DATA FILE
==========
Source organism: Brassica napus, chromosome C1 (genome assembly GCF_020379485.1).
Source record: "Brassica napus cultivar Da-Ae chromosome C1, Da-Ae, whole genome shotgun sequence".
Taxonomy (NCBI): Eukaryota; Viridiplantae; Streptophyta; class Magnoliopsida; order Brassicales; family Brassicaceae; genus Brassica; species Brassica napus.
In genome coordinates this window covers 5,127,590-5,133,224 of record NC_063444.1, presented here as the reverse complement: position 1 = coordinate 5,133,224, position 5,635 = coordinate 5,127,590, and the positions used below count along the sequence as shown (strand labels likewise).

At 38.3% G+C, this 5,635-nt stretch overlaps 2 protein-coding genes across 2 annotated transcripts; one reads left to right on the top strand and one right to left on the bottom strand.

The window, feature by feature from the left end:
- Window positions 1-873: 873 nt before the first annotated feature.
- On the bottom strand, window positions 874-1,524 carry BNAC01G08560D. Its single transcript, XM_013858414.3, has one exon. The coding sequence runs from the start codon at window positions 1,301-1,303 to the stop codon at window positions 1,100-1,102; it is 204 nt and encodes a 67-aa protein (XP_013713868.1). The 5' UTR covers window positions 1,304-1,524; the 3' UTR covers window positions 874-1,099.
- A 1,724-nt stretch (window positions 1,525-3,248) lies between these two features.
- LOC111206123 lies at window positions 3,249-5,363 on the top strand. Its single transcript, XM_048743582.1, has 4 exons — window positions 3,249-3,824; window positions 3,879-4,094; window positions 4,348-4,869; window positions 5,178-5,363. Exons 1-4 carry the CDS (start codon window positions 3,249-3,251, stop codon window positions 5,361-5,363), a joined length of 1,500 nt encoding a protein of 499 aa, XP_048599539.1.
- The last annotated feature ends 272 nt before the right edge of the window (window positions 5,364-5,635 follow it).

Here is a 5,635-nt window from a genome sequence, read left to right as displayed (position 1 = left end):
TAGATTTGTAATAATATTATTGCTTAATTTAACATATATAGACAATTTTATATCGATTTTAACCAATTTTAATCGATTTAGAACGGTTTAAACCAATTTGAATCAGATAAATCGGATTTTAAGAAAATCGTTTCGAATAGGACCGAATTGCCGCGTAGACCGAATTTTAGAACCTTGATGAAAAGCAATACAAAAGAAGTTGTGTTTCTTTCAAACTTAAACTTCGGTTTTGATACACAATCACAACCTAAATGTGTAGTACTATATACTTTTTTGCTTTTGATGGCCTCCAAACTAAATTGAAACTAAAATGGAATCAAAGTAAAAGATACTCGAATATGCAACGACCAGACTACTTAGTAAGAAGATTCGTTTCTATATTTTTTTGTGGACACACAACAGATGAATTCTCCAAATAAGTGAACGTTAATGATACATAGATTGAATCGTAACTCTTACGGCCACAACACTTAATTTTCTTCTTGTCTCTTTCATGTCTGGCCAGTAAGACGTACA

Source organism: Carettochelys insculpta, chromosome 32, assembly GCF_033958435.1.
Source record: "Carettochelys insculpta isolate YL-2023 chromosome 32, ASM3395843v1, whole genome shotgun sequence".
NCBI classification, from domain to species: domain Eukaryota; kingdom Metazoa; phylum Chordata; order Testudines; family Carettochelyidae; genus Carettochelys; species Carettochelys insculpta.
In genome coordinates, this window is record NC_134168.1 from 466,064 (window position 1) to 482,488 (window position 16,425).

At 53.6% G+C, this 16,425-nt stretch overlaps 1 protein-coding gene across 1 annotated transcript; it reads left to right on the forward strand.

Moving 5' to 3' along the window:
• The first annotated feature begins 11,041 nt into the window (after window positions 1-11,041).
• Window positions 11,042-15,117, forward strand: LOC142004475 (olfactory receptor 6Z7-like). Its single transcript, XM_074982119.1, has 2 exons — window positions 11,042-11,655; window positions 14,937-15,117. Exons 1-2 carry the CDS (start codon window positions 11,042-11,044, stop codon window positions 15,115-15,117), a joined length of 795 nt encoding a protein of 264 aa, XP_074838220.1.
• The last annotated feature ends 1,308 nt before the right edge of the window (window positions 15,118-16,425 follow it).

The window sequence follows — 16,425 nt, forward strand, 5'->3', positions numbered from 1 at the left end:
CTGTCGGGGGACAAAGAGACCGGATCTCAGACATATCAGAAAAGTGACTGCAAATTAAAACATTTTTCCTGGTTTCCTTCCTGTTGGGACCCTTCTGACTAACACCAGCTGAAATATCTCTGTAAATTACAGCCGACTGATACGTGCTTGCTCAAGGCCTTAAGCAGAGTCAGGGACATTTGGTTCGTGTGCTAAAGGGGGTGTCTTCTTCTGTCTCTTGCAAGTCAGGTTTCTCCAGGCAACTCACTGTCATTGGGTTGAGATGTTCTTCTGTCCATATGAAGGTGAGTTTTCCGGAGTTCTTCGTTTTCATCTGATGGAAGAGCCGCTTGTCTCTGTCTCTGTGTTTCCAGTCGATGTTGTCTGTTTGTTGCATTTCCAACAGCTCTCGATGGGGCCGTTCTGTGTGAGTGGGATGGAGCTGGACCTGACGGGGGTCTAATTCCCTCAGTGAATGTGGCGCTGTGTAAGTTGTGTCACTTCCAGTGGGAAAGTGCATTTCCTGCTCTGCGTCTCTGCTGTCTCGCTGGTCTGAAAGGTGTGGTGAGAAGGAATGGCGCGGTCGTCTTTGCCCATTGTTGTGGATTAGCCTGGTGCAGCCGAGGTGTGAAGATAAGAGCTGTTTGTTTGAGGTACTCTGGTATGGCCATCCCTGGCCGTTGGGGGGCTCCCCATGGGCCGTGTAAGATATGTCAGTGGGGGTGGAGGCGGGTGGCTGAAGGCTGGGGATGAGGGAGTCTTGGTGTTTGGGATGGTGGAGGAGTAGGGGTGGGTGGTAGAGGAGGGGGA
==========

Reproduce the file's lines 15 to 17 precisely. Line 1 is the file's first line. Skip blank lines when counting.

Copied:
Source record: "Carettochelys insculpta isolate YL-2023 chromosome 32, ASM3395843v1, whole genome shotgun sequence".
NCBI classification, from domain to species: domain Eukaryota; kingdom Metazoa; phylum Chordata; order Testudines; family Carettochelyidae; genus Carettochelys; species Carettochelys insculpta.
In genome coordinates, this window is record NC_134168.1 from 466,064 (window position 1) to 482,488 (window position 16,425).